Developing a product for a new customer is an elaborate process. It takes about 50 days to visualise and develop the product. However, it extends for at least three to four months for a given launch, as different teams' inputs and ideas come in, and the subscription model helps.
“It's our job to ensure upgrading the visualisation consistently, and therefore, we keep working with them. There are many conditions that we have to write in our deployment, like, for instance, if the internet connection is lost or facing issues with the language, then what do we do. So a lot of deep research goes into some of these things. And that's our core; we are looking to push the barriers on that. Everything will be to make sure that accessibility is not really limited,” Shah said.
In India, it is a full-service company for digitisation, starting from visualisation. But globally, its roadmap is different. “We want to equip the OEMs and their agency partners to use our tools through which they are able to create content. We are in a position to develop something like this, because we have been solving this problem for the past five years,” he said.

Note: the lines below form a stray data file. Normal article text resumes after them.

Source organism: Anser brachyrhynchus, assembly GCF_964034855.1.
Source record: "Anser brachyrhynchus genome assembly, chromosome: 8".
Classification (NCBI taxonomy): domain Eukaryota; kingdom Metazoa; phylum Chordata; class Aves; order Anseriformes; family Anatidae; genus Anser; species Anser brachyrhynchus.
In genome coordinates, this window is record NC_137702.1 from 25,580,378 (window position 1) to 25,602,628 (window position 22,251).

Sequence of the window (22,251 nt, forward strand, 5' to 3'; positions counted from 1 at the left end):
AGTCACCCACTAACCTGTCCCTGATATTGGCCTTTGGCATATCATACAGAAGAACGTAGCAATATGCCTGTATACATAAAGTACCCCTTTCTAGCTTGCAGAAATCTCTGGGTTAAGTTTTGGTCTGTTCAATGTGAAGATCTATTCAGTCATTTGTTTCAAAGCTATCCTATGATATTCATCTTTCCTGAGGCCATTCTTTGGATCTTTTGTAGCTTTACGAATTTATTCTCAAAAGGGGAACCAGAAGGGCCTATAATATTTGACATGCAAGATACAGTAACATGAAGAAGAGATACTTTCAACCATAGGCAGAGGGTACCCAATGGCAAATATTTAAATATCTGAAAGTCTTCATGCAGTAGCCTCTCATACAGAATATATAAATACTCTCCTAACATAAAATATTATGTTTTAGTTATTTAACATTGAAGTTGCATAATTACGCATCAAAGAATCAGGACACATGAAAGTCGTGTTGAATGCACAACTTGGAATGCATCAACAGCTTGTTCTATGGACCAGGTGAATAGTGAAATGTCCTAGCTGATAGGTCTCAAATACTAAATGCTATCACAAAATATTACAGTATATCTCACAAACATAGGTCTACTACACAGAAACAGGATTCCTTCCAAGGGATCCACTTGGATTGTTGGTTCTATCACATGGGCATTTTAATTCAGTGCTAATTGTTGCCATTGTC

The project to support after-sales service requirements is in the ideation phase now. The company believes that Augmented Reality could be very beneficial in this case, though there are also barriers. For example, the accuracy of protection varies from device to device. And that could be one of the reasons why things like this can take time. So technically, a lot of these things are possible. But in terms of accessibility, there are limitations.
While automotive is the first industry Eccentric Engine has looked at disrupting with One 3D, the company hopes to soon roll out its solutions for other product segments.